Protect Cross River Gorillas from Extinction

Target: Ibrahim Jibrin, Honurable Minister of State for Environment, Nigeria

Goal: Enhance efforts to protect the Cross River gorilla from hunters, provide them safe habitats and facilitate external breeding.

The Cross River gorilla is critically endangered with a population estimated between 200 to 300 individuals and decreasing continuously. These gorillas live in forests away from humans in Nigeria and Cameroon and have become endangered due to a history of hunting and lack of interpopulation among the 11 remaining groups. While hunting the Cross River gorilla is illegal, enforcement is difficult across the 3,000 square miles of rough terrain. Any amount of killing would prove devastating to the survival of the sub-species. Tom Dillon, Senior Vice President of Field Programs for the World Wildlife Foundation (WWF) says, “If we don’t get serious about saving these spectacular species, it’s quite likely many won’t be around in the years to come.”

The WWF has partnered with non-governmental agencies , logging companies, the Cameroon Ministry of Forest and Wildlife, and local communities to help ensure the “sustainable management” of the gorilla’s home and protect it from poachers. According to the WWF, there is little known about this sub-species so the foundation has partnered with the governments of Nigeria and Cameroon to support research about the ecology and biology of the animals while they still exist. Sign this petition to encourage greater government support for habitat protection and a greater effort to facilitate breeding between the 11 remaining groups.

PETITION LETTER:

Dear Hon. Jibrin,

We thank you for your concern for the Cross River gorilla and for past efforts to support the research of this sub-species. Little is known about these animals and their population continues to decline due to past hunters and inbreeding. These beautiful creatures are nearly extinct with a dwindling population of 200 to 300 individuals scattered across 3,000 square miles of forest, concentrating in 11 groups. There is little chance that these groups will interact with one another, leading to inbreeding and extinction.

While the World Wildlife Foundation and the Wildlife Conservation Society have gained some support from the Nigerian and Cameroon governments for research, it is imperative that more be done to save these animals. It is vital that these gorilla groups have safe cohabitation and breed with one another in order to guarantee the continued existence of this sub-species. We appreciate your attention to the wildlife preservation in your area and request that stricter regulations be placed on logging companies to protect the gorilla habitats, harsh punishment for poaching and safe facilitation of intergroup breeding.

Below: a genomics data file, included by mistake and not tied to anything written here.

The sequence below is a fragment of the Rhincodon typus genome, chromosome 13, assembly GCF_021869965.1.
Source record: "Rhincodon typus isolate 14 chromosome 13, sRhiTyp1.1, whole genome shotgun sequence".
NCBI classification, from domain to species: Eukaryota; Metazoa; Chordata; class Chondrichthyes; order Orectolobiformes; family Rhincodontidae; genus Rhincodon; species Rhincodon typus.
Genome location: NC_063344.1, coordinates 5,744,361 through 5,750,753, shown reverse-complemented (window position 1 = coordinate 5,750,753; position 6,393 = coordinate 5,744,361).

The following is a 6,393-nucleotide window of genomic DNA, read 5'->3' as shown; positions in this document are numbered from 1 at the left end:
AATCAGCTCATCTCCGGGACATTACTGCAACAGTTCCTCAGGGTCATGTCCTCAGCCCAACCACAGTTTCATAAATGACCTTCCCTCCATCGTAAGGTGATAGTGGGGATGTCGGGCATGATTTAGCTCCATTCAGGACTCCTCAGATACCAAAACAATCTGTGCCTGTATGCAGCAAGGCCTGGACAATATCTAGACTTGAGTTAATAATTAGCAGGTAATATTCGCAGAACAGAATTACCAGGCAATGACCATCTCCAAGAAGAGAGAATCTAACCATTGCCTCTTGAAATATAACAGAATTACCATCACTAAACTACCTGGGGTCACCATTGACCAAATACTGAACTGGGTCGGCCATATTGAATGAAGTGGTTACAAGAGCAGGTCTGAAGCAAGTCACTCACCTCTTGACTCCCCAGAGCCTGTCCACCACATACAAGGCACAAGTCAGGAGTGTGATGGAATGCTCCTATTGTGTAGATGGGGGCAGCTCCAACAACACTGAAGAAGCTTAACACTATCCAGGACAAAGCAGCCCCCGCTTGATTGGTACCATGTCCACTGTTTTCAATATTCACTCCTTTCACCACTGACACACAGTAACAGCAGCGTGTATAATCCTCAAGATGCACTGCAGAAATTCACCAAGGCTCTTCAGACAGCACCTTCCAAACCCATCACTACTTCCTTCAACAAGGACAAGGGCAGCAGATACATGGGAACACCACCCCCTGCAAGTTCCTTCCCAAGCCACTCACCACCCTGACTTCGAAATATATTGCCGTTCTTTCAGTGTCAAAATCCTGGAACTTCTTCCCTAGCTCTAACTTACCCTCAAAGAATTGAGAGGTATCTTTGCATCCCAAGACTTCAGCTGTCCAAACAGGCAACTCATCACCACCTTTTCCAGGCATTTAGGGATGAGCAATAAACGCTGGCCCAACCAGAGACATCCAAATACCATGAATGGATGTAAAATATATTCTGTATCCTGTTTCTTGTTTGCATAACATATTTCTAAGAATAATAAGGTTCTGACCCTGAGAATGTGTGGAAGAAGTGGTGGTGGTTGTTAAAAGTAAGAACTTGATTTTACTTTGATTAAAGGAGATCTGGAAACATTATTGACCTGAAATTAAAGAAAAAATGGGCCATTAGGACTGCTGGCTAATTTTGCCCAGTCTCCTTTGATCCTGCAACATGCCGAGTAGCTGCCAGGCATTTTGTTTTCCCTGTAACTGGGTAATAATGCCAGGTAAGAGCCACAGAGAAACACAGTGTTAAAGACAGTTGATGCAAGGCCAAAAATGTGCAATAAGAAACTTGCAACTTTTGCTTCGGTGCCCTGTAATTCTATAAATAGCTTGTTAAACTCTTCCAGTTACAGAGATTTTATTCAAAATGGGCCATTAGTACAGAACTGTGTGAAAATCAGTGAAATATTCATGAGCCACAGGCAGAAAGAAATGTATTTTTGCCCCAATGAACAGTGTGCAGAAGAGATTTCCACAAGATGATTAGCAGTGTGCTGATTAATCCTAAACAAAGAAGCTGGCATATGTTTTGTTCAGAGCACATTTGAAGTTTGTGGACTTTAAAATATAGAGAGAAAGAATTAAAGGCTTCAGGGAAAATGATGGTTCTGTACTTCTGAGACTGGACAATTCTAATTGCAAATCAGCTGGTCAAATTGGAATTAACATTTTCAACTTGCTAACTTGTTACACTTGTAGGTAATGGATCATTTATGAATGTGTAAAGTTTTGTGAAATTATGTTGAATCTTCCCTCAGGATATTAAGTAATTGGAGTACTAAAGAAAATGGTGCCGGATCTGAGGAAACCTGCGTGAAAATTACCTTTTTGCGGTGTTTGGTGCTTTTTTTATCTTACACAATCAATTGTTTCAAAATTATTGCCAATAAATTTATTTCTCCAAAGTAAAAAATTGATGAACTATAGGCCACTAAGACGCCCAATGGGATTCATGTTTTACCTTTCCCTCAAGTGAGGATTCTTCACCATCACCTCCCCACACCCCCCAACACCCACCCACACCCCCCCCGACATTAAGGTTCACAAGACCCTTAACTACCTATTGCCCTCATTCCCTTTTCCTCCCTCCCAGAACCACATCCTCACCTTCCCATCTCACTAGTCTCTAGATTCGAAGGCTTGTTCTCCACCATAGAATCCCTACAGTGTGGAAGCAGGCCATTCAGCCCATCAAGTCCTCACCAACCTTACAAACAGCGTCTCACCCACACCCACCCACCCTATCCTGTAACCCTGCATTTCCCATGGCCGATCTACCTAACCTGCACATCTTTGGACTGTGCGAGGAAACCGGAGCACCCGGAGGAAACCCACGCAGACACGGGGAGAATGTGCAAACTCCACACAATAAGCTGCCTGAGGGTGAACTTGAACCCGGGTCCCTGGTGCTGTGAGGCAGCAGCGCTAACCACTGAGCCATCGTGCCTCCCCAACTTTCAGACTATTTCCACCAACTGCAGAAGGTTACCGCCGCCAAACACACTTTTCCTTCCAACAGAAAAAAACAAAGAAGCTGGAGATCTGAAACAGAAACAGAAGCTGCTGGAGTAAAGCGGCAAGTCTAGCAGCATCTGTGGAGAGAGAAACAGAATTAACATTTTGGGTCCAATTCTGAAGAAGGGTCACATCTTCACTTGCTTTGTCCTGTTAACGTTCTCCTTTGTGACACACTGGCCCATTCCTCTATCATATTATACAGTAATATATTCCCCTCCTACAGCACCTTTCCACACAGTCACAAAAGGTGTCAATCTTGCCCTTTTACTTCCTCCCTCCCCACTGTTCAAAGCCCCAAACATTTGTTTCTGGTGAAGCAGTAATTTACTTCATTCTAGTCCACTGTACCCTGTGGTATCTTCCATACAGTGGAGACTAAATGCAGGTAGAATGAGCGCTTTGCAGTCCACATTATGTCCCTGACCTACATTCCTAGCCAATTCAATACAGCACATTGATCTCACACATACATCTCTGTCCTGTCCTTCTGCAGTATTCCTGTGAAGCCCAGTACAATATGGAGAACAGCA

Sincerely,

[Your Name Here]

Photo Credit: Fiver Locker

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4 Comments

  1. Kathy Khoshfahm says:

    Ibrahim Jibrin – This planet is home to many different types of Life, not just human Life, and all Life should be respected. And like it or not, the fate of the Gorilla population in your country is in your hands. Please use your power and position to do whatever it takes to keep these Gorillas alive and thriving. These Gorillas have just as much a right as we do to live their lives on planet Earth in peace, free from torture and murder at the hands of humans. God bless…

  2. WAITING FOR WHAT ????

    THE NEXT ICE AGE ???

  3. Bev Woodburn says:

    Ibrahim Jibrin, Honurable Minister of State for Environment, Nigeria

    Enhance efforts to protect the Cross River gorilla from hunters, provide them safe habitats and facilitate external breeding.

    The Cross River gorilla is critically endangered with a population estimated between 200 to 300 individuals and decreasing continuously. These gorillas live in forests away from humans in Nigeria and Cameroon and have become endangered due to a history of hunting and lack of interpopulation among the 11 remaining groups. While hunting the Cross River gorilla is illegal, enforcement is difficult across the 3,000 square miles of rough terrain. Any amount of killing would prove devastating to the survival of the sub-species. Tom Dillon, Senior Vice President of Field Programs for the World Wildlife Foundation (WWF) says, “If we don’t get serious about saving these spectacular species, it’s quite likely many won’t be around in the years to come.”

  4. Lisa Zarafonetis Lisa Zarafonetis says:

    Signed & shared❗️😢

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